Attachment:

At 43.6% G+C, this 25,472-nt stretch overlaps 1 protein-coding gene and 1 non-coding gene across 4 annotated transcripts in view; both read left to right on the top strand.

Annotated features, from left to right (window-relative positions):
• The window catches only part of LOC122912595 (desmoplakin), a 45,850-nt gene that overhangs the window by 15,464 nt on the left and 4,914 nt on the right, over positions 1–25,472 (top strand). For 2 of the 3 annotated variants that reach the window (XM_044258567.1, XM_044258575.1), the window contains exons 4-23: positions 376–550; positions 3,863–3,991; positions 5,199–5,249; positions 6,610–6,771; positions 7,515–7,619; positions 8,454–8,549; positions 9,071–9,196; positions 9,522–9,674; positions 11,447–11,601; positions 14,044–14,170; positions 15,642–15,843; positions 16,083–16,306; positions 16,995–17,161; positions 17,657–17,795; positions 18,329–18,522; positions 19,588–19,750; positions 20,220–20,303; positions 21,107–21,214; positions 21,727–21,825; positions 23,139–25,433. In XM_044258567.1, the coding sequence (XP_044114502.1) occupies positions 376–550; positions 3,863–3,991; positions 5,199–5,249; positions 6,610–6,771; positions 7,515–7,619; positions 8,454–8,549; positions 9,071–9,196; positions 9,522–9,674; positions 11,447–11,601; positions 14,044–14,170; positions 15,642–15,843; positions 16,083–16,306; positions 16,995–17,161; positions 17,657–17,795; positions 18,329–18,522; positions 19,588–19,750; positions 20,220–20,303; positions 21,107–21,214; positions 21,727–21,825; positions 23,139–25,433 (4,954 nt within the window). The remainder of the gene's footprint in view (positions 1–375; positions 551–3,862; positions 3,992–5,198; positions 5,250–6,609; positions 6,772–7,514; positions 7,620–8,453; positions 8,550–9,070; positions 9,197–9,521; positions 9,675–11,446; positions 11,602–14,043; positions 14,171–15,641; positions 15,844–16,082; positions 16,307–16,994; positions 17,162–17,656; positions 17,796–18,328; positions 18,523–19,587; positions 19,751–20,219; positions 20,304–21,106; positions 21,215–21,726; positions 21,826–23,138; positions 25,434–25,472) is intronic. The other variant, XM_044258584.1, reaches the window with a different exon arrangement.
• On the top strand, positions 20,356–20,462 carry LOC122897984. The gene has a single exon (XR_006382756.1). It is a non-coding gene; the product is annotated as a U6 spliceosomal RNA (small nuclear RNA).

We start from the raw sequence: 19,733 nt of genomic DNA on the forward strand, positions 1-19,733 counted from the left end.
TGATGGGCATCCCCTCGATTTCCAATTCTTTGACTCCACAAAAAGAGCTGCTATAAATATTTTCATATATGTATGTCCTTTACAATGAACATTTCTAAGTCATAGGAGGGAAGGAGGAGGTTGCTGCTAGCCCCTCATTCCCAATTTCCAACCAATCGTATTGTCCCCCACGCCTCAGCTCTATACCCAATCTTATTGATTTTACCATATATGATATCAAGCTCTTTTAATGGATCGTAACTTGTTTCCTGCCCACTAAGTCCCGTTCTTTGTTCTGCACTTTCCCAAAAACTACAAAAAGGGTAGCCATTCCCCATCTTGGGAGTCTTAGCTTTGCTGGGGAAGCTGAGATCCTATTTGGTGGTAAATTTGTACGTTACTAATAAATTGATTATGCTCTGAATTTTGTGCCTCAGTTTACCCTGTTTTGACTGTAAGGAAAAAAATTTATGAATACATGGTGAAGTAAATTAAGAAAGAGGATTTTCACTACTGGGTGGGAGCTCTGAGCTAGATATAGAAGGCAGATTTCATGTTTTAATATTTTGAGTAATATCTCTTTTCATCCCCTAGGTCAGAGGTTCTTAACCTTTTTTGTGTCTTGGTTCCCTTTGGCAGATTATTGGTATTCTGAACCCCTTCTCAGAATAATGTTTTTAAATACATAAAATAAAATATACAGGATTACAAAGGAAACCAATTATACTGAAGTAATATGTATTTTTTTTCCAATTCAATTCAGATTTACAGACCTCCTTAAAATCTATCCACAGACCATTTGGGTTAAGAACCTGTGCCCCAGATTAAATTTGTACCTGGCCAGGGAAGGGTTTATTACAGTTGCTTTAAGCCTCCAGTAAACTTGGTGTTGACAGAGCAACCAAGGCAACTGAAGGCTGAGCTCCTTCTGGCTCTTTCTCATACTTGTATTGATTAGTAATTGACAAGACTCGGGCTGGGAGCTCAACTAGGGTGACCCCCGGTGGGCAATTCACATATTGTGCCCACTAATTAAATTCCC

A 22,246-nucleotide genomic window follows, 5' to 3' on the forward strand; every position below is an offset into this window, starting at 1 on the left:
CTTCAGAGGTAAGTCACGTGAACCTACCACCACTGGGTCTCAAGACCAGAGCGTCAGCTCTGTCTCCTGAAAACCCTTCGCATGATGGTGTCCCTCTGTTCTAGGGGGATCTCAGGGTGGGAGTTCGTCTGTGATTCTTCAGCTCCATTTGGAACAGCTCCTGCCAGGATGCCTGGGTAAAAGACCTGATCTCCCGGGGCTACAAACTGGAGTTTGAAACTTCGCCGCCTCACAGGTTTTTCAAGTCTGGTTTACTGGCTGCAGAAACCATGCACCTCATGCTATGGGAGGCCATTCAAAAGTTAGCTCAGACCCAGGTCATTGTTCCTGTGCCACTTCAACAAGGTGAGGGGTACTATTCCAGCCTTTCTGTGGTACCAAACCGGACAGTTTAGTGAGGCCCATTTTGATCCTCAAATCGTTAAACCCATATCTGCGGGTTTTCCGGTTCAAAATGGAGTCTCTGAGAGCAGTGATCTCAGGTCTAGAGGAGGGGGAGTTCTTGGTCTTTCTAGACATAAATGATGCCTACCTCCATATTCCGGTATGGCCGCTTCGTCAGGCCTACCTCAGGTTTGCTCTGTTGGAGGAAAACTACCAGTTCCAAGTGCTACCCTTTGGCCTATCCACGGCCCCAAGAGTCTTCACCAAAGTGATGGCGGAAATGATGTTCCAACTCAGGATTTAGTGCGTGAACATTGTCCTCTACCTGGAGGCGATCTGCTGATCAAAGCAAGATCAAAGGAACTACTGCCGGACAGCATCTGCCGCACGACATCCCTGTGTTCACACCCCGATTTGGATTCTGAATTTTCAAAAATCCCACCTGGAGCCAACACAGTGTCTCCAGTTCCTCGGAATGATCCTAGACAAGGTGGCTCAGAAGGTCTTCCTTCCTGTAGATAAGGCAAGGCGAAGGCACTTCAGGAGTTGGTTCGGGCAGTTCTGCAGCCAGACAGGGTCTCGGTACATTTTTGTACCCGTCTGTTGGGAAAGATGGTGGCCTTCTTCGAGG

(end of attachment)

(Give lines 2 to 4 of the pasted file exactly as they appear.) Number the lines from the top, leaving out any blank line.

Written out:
Annotated features, from left to right (window-relative positions):
• The window catches only part of LOC122912595 (desmoplakin), a 45,850-nt gene that overhangs the window by 15,464 nt on the left and 4,914 nt on the right, over positions 1–25,472 (top strand). For 2 of the 3 annotated variants that reach the window (XM_044258567.1, XM_044258575.1), the window contains exons 4-23: positions 376–550; positions 3,863–3,991; positions 5,199–5,249; positions 6,610–6,771; positions 7,515–7,619; positions 8,454–8,549; positions 9,071–9,196; positions 9,522–9,674; positions 11,447–11,601; positions 14,044–14,170; positions 15,642–15,843; positions 16,083–16,306; positions 16,995–17,161; positions 17,657–17,795; positions 18,329–18,522; positions 19,588–19,750; positions 20,220–20,303; positions 21,107–21,214; positions 21,727–21,825; positions 23,139–25,433. In XM_044258567.1, the coding sequence (XP_044114502.1) occupies positions 376–550; positions 3,863–3,991; positions 5,199–5,249; positions 6,610–6,771; positions 7,515–7,619; positions 8,454–8,549; positions 9,071–9,196; positions 9,522–9,674; positions 11,447–11,601; positions 14,044–14,170; positions 15,642–15,843; positions 16,083–16,306; positions 16,995–17,161; positions 17,657–17,795; positions 18,329–18,522; positions 19,588–19,750; positions 20,220–20,303; positions 21,107–21,214; positions 21,727–21,825; positions 23,139–25,433 (4,954 nt within the window). The remainder of the gene's footprint in view (positions 1–375; positions 551–3,862; positions 3,992–5,198; positions 5,250–6,609; positions 6,772–7,514; positions 7,620–8,453; positions 8,550–9,070; positions 9,197–9,521; positions 9,675–11,446; positions 11,602–14,043; positions 14,171–15,641; positions 15,844–16,082; positions 16,307–16,994; positions 17,162–17,656; positions 17,796–18,328; positions 18,523–19,587; positions 19,751–20,219; positions 20,304–21,106; positions 21,215–21,726; positions 21,826–23,138; positions 25,434–25,472) is intronic. The other variant, XM_044258584.1, reaches the window with a different exon arrangement.
• On the top strand, positions 20,356–20,462 carry LOC122897984. The gene has a single exon (XR_006382756.1). It is a non-coding gene; the product is annotated as a U6 spliceosomal RNA (small nuclear RNA).